Subject Clitics in the Northern Italian Dialects: A Comparative Study Based on the Minimalist Program and Optimality Theory / Edition 1by Cecilia Goria
This book provides an analysis of Subject Clitics concentrating on Astigiano and Turinese, two dialects spoken in the North of Italy, in the areas of Asti and Turin respectively. In the wake of structural economy, this book accounts for the structural position and function of Subject Clitics inside the computational system and for their morphological and… See more details below
This book provides an analysis of Subject Clitics concentrating on Astigiano and Turinese, two dialects spoken in the North of Italy, in the areas of Asti and Turin respectively. In the wake of structural economy, this book accounts for the structural position and function of Subject Clitics inside the computational system and for their morphological and distributional properties. It also provides an empirical and theoretical comparison between Piedmontese Subject Clitics and Subject Clitics in other Northern Italian dialects.
At the theoretical level the higher goal of this book is to promote structure minimality by proposing a treatment of elements of agreement such as Subject Clitics which is compatible with the elimination of Agreement central to the Minimalist Program (Chomsky 1995).
*It has a significant empirical impact as it deals with data not discussed in previous works on Subject Clitics;
*It presents a novel theoretical treatment of Subject Clitics by incorporating minimalist guidelines and Optimality Theory to such a complex topic;
*It presents a detailed review of recent works on Subject Clitics;
*It proposes a novel theoretical treatment of the variation that characterises the use of Subject Clitics across the Northern Italian Dialects;
*It opens several paths for future research in the fields of Romance Linguistics and Theoretical Syntax.
Overall the view of Subject Clitics and sentence structure maintained in this book contrasts with the breaking down of functional categories into a myriad of syntactically and semantically distinct projections that has prevailed in several recent studies on Subject Clitics and Romance Syntax in general.
- Springer Netherlands
- Publication date:
- Studies in Natural Language and Linguistic Theory Series, #60
- Edition description:
- Product dimensions:
- 9.21(w) x 6.14(h) x 0.69(d)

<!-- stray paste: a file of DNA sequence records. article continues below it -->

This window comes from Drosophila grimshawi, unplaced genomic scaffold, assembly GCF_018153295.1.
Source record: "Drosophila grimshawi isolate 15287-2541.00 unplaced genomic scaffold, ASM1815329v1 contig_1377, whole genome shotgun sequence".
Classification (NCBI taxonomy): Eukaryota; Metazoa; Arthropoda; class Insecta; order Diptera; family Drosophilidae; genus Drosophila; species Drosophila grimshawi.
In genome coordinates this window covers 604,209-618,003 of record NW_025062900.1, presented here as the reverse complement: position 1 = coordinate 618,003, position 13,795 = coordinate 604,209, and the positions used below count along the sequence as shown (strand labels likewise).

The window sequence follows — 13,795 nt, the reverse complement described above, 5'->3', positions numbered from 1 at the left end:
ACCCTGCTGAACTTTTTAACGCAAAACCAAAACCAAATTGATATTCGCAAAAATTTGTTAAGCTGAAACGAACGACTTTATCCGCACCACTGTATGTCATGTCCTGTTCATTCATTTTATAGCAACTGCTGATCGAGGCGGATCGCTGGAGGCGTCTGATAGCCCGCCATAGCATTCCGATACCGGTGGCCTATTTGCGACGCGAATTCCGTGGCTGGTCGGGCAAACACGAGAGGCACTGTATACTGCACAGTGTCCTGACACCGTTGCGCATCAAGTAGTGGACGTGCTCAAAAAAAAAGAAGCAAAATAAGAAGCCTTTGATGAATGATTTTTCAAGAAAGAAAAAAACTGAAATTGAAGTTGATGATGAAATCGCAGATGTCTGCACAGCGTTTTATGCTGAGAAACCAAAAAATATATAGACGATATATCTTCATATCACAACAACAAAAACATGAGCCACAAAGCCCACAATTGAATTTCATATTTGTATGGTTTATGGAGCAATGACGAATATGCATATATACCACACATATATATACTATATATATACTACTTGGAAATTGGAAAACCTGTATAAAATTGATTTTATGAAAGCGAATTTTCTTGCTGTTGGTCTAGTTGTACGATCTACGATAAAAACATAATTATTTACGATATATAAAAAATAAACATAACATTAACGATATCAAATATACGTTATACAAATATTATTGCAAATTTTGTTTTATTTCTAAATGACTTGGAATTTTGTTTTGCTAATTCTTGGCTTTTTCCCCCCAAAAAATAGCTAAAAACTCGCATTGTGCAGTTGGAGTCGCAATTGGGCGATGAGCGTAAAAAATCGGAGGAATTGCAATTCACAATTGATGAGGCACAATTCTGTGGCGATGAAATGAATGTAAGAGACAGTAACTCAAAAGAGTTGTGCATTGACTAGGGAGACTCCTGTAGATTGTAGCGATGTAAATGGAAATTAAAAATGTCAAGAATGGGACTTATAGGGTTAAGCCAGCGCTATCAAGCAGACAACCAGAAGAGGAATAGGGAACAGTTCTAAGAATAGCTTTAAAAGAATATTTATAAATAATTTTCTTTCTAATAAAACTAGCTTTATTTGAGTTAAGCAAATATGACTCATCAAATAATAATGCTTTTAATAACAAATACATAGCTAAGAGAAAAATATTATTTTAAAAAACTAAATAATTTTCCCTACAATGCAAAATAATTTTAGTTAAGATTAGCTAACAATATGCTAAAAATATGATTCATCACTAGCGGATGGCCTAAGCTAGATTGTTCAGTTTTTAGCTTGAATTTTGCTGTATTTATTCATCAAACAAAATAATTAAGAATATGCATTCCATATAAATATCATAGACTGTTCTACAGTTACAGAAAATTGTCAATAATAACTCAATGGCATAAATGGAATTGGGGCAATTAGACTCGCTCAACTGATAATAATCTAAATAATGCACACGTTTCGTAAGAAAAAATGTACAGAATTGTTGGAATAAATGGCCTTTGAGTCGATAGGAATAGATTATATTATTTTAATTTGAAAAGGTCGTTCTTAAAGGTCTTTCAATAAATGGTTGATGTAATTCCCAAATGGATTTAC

Table of ContentsChapter 1 Introduction.- 1.0 Introduction. 2.0 The Dialect. 3.0 The object of inquiry. 4.0 Objectives and proposals. 5.0 Theoretical background. 5.1 The Minimalist Program. 5.1.1 Features and Checking Theory. 5.1.2 The T-model (Chomsky 1995). 5.1.3 The MP and Variation. 5.2 Optimality Theory. 5.2.1 Input, GEN, CON and EVAL. 5.2.2 Variation and optionality. 6.0 This study: questions and answers. 6.1 What is the empirical and theoretically significance of working with SCLs in Piedmontese? 6.2 Why is a twofold approach adopted and what are the benefits of this choice? 6.3 What are the boundaries of each approach in the analysis proposed in this book? 7.0 The Data. 8.0 Organisation. Notes. Chapter 2 The Data.- 1.0 Introduction. 2.0 Turinese. 2.1 Turinese SCLs and types of subjects and verbs. 2.2 Linear order between SCLs and other proclitics. 2.3 SCLs and negative markers. 2.4 Direct interrogatives. 2.5 SCLs in subordinate clauses. 2.6 SCLs in coordinated clauses. 2.7 *SCL: Non-finite forms and true imperatives. 2.7.1 Non-finites. 2.7.2 True imperatives. 2.8 Optionality. 3.0 Astigiano. Notes. Chapter 3 Optimal Agreement. The position and the function of SCLs.- 1.0 Introduction. 2.0 The proposal. 3.0 Preverbal subjects. 3.1 Arguments against the left dislocation analysis of unmarked preverbal subjects in Italian and the NIDs. 3.2 Subject-in-CP analysis (Poletto 2000b). 3.3 Subject positions below the CP boundary: more evidence for SCLs in T. 3.3.1 More about SCLs inside TP. 4.0 The Extended Projection Principle. 4.1 SCLs and the EPP. 5.0 A multi-layered model for SCLs: an overview. 5.1 Four types of SCLs: an outline of Poletto’s Agreement Field. 5.1.1 Morphology. 5.1.2 Optionality. 5.1.3 Strong Negation. 5.1.4 Interaction with elements in CP. 5.1.5 Omission in coordination. 5.1.6 Exclamatives and new information contexts. 5.1.7 SCLs and interrogative inversion. 5.2 The Agreement Field. 5.3 Reviewing the Agreement Field: Turinese and Astigiano. 5.3.1 Complex SCL it and at/al. 5.3.2 Movement: SCL climbing inside Agreement Field. 5.3.3 The Agreement Field and verbal inflection. 5.3.4 Optionality. 6.0 Conclusion. Notes. Chapter 4 Optimal Agreement. The morphology and the distribution of SCLs.- 1.0 Introduction. 2.0 Optimal Agreement. 3.0 The feature specification of Piedmontese SCLs. 3.1 The Basic System and the Deictic Systems. 3.2 Full and Person Optionality. 3.2.1 Agreement projections and optionality. 3.3 SCLs in coordination. 3.3.1 Optimal Agreement and feature repetition in coordinated structures. 3.3.2 Omission in coordination as a property of invariable clitics (Poletto 2000b). 4.0 Summary and conclusion. Notes. Chapter 5 Beyond Piedmontese.- 1.0 Introduction. 2.0 Beyond Piedmontese and the minimalist component of Optimal Agreement. 2.1 Negation. 2.1.1 Vocalic SCLs (invariable and deictic SCLs) - negation - finite verb. 2.1.2 Pre-negative marker agreement SCLs. 3.0 A common property across the NIDs and SCL types. 3.1 Imperatives. 3.2 Non-finite verb forms. 3.2.1 Personal infinitives. 4.0 Beyond Piedmontese and the OT component of Optimal Agreement. 4.1 Renzi and Vanelli’s (1983) SCL Systems and Florentine. 5.0 Illegitimate candidates. 5.1 Candidates that do not encode [± add,sg]. 5.2 Two feature combination constraints. 5.3 An alternative analysis: [f ] Dominance Scale. 6.0 Conclusion. Notes. Chapter 6 Beyond SCLs: Piedmontese interrogatives.- 1.0 Introduction. 2.0 Interrogative inversion and ICLs. 2.1 ICLs as interrogative morphology. 2.2 Agreement constraints and ICLs. 3.0 A unitary account of Piemdontese interrogation strategies. 3.1 Wh+che questions. 3.1.1 Parry (1998a). 3.1.2 The demise of ICLs: wh+che re-assessed. 3.1.3 Wh+che and V to C movement. 3.2 The proposal. 3.2.1 Theoretical background. 3.2.2 Wh+che explained. 3.2.3 Further questions. 4.0 Summary. 5.0 Interrogativity and the Agreement Field (Poletto 2000b). 5.1 Piedmontese. 6.0 Conclusion. Notes. Charter 7 Concluding remarks.- 1.0 A summary of Optimal Agreement and its achievements. 2.0 Contribution to structure-minimality. 3.0 Structure-minimality vs. a myriad of projections. 4.0 Topics for future study. 4.1 A gradual notion of Finiteness: what do SCLs tell us? 4.1.1 Finiteness: dichotomy or gradual concept? 4.1.2 Finiteness might be ‘mood’ (Vincent 1998). 4.2 OT in narrow syntax. Notes. Appendix.- References.- Index